Manic Street Preachers relive rebel youth in London

16th December 2014, Comments 0 comments

Welsh alternative rock band Manic Street Preachers celebrated the 20th anniversary of their iconic third album "The Holy Bible" this week with sold-out gigs at one of London's most iconic music venues.

Their three-day residency at the Roundhouse saw the band re-create the urgency of their chaos years -- which to many defined their original mix of social realism, literary quotes and heavy guitars.

At the first concert Monday in the 19th-century former railway engine shed in north London, in front of a crowd of 3,300 people, they dedicated the first half of the concert to playing their third album, originally released in 1994, track by track.

The "Manics", now respected musicians in their mid-40s, took to a camouflage net-clad stage, singer and guitarist James Dean Bradfield wearing a navy blue sailor shirt akin to his outfit from the mid-1990s.

Bass player Nicky Wire sported a camouflage jacket and drummer Sean Moore had on the same military beret he wore on the back cover of the album.

Like the record, the show opened to the sound of a sample from a documentary on prostitution and without a word, the band stormed into "Yes".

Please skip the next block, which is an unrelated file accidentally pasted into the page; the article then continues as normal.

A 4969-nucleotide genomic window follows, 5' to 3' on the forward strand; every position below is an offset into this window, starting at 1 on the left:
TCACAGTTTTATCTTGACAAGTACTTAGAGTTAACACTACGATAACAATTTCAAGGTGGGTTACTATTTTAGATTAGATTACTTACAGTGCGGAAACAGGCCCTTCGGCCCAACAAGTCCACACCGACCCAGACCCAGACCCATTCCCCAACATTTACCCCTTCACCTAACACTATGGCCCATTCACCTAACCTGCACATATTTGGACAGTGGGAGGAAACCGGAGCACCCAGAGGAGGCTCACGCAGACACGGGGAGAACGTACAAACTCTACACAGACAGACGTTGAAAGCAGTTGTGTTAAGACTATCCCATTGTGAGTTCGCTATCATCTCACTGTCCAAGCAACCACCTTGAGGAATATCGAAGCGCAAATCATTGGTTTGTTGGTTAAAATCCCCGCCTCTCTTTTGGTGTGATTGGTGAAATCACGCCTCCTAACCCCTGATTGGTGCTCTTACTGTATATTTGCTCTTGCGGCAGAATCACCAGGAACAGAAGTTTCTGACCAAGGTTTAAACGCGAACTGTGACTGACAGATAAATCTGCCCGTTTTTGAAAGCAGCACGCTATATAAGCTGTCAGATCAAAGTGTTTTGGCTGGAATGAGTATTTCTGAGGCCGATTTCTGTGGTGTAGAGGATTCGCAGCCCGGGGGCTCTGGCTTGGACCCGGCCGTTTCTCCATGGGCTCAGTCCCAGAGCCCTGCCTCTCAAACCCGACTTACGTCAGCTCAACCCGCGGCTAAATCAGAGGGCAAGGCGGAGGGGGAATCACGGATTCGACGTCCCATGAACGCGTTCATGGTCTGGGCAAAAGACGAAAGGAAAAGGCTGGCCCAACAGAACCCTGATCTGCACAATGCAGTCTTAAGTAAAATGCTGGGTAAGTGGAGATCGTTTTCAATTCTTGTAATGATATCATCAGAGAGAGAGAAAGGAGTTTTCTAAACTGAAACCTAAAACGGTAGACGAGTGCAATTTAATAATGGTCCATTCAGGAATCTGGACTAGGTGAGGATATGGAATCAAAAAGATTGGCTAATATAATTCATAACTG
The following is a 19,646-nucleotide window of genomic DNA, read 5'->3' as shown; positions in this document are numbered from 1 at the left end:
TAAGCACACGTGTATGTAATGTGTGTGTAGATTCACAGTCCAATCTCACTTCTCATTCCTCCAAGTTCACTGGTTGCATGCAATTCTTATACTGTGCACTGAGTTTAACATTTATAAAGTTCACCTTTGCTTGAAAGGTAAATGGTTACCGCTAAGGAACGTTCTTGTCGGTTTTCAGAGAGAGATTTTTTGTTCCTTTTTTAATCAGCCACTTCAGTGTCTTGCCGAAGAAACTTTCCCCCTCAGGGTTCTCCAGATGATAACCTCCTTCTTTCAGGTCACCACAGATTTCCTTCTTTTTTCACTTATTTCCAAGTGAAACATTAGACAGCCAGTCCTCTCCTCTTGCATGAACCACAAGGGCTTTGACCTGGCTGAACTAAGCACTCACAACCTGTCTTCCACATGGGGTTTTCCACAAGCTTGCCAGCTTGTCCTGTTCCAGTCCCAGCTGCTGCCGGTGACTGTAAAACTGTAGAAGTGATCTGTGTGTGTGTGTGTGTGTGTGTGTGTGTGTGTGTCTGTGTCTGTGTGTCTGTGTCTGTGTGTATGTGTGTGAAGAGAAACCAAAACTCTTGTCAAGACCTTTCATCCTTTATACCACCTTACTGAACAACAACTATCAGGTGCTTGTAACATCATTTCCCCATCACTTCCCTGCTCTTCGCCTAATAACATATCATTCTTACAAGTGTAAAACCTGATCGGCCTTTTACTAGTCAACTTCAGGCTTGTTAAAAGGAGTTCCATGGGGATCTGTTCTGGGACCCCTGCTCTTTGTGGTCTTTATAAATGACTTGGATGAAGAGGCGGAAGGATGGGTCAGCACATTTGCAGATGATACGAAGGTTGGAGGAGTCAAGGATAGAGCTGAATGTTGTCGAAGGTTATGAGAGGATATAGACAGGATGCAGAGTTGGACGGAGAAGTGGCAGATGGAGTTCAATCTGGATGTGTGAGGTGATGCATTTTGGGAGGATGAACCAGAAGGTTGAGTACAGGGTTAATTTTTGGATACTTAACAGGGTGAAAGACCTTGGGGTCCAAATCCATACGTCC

In the song, Bradfield omitted the line "I hurt myself to get pain out", a possible mark of respect for lyricist Richey James Edwards, who vanished in early 1995 -- just months after the release of "The Holy Bible" -- and had a history of self-harm.

He was officially declared dead in 2008.

Formed in the late 1980s by school friends living in a small village in the south Wales mining valleys, the band never took on any other full-time members after the disappearance of Edwards.

For the first part of the show, the Manics came on as the trio they became in 1995.

After a short interval for both band and crowd to recover from an intense first half, the Manics came back with their regular extra guitarist and keyboard player with a more varied and uneven second set.

Their epic 1992 single "Motorcycle Emptiness" was a favourite but there was a more subdued response from the crowd to tracks from their latest and 12th studio album "Futurology", heavily influenced by German Krautrock.

The show ended with "A Design for Life", the song that brought the band to a more mainstream audience in 1996.

Introducing it, Wire said this was no "Britpop anthem" and instead dedicated it to "everyone trying to keep libraries open".

The seven-date December tour, ending in London, sold out in minutes back in September and four more dates were added for May and June around Britain.


© 2014 AFP

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